The default in our society is definitely “don’t share your troubles,” but then if it is too much and you really need help, the other default is “find a therapist.” And therapy is great, but… sometimes the need is for pastoral ministry. From a congregation and/or a familiar clergy person.

    Good post, and thanks for the reminder of how important it is.

  5. Pastoral ministry is not just ministry to those in crisis. What are the spiritual tasks for people in their 80’s? What do we want them to be doing with their spirits at that life stage?
    If their relationship to the church is only around care for them when they are sick, or dying, or by them being active in church programs, or them being that feisty senior citizen activist, still on the picket line, the church is not connected to their spiritual lives. Knowing what they are working with spiritually, and being with them at that stage of life is pastoral ministry. Then when the crisis comes, its not just a responding to duty to be with them.

    Every stage of life has its spiritual tasks; pastoral ministry is helping people through those stages of life and faith — without falling into generalizations and missing the uniqueness of each person. Pastoral care is working people in their crises; pastoral ministry is the context of pastoral care.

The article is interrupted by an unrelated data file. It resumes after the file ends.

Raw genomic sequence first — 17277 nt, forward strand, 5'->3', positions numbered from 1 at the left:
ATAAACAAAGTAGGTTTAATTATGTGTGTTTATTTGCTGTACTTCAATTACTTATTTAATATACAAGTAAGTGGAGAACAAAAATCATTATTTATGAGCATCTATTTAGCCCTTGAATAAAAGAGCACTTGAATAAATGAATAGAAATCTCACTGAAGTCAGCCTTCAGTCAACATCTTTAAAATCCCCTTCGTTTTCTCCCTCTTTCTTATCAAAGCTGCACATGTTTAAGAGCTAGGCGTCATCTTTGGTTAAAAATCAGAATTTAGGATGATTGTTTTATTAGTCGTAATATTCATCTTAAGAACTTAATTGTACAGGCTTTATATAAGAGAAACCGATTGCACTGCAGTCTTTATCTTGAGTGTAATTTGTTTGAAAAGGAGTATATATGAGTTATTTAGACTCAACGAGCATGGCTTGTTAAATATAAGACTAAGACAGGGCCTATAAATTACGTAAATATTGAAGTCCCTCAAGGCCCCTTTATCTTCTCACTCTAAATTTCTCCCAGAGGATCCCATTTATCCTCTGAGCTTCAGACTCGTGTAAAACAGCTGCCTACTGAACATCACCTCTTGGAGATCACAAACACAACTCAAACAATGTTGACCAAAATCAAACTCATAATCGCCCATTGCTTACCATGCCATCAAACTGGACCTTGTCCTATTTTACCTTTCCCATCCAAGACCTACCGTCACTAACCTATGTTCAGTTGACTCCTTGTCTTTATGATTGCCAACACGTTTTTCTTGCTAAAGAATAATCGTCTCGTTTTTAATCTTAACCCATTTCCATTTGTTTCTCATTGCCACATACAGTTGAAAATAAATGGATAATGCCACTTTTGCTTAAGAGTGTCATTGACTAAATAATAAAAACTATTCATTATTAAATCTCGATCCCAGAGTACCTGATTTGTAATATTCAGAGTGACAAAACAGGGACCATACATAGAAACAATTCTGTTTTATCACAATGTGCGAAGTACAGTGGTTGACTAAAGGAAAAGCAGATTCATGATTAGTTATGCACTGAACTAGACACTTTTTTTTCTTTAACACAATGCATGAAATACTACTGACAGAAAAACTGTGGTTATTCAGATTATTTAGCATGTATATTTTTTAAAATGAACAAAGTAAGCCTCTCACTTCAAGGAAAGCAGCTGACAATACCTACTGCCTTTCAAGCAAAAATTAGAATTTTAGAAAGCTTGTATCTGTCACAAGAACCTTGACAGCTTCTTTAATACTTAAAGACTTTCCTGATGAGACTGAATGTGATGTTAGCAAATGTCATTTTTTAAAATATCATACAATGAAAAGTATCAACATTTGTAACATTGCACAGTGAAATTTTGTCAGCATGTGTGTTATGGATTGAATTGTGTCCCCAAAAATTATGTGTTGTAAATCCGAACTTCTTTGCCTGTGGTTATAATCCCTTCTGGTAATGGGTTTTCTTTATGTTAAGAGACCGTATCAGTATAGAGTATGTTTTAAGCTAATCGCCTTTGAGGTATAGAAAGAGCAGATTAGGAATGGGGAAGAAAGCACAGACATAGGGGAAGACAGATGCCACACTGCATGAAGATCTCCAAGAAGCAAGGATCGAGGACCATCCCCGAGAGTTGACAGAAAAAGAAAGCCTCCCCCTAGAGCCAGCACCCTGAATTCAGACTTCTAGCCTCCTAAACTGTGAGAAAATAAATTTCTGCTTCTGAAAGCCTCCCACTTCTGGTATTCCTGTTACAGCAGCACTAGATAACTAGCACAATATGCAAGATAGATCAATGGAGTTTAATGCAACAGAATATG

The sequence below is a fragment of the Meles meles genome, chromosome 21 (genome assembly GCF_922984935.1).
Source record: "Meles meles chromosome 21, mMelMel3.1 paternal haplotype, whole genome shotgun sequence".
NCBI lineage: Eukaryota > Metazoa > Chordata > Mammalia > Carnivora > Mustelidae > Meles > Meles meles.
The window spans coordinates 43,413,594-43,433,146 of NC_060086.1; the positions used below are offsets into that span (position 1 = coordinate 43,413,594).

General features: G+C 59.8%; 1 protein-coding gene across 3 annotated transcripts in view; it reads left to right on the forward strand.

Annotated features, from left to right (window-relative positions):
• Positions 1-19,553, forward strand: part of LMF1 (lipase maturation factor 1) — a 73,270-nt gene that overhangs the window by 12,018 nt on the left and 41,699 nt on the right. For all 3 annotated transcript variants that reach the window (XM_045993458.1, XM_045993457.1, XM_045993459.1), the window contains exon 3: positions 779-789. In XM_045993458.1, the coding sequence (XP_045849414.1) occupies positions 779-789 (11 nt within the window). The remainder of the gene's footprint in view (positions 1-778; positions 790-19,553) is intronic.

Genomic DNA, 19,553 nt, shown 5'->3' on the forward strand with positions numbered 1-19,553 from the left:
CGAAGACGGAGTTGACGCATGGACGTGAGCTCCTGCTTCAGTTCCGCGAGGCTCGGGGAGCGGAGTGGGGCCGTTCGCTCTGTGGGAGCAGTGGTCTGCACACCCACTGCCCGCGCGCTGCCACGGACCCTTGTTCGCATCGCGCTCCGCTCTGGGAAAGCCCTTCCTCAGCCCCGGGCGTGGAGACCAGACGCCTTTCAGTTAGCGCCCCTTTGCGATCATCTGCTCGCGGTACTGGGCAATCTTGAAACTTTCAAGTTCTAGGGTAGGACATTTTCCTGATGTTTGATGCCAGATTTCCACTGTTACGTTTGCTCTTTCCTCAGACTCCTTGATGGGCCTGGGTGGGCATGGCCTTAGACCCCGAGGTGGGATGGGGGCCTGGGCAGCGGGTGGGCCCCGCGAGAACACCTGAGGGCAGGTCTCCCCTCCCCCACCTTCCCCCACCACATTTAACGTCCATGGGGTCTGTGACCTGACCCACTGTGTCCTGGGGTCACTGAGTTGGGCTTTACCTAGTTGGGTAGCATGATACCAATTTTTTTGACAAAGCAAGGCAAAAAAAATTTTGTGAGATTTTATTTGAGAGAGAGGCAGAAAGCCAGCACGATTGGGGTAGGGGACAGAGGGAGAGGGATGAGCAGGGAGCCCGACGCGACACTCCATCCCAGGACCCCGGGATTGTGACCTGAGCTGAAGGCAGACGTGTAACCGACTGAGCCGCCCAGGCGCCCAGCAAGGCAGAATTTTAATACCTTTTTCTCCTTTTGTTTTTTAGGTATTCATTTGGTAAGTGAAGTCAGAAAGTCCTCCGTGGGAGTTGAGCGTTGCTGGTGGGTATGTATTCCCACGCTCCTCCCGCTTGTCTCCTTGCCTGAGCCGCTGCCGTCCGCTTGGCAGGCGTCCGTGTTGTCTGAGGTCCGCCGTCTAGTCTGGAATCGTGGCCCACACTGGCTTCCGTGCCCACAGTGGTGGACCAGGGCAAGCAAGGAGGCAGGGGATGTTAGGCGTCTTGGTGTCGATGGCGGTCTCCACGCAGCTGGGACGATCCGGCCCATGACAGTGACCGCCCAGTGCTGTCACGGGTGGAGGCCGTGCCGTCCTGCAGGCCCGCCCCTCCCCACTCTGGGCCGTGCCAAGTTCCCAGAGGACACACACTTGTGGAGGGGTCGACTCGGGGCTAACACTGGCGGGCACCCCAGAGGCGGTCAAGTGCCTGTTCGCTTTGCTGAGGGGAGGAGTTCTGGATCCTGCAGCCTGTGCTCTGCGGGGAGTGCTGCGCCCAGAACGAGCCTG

6. I wonder whether it was written by someone who has worked on building up a new congregation. Because I’d be surprised if you had a successful congregation start-up without providing (not sure if that’s the right word) pastoral ministry.

    I can see why it would be overlooked from a theoretical point of view,. When you’re thinking about investing time and energy into a church start-up you’re probably assuming that people you attract will be people like you – with time and energy to spare. Not people who right now need ministering to.

    Man, I’m a lay person who sucks at pastoral care. But one of the things that’s awesome about being part of a small congregation is that it’s slightly easier to do because we know each other individually. And, because there are less people to rely on, we’re less likely to make the mistake of assuming that someone else will do it.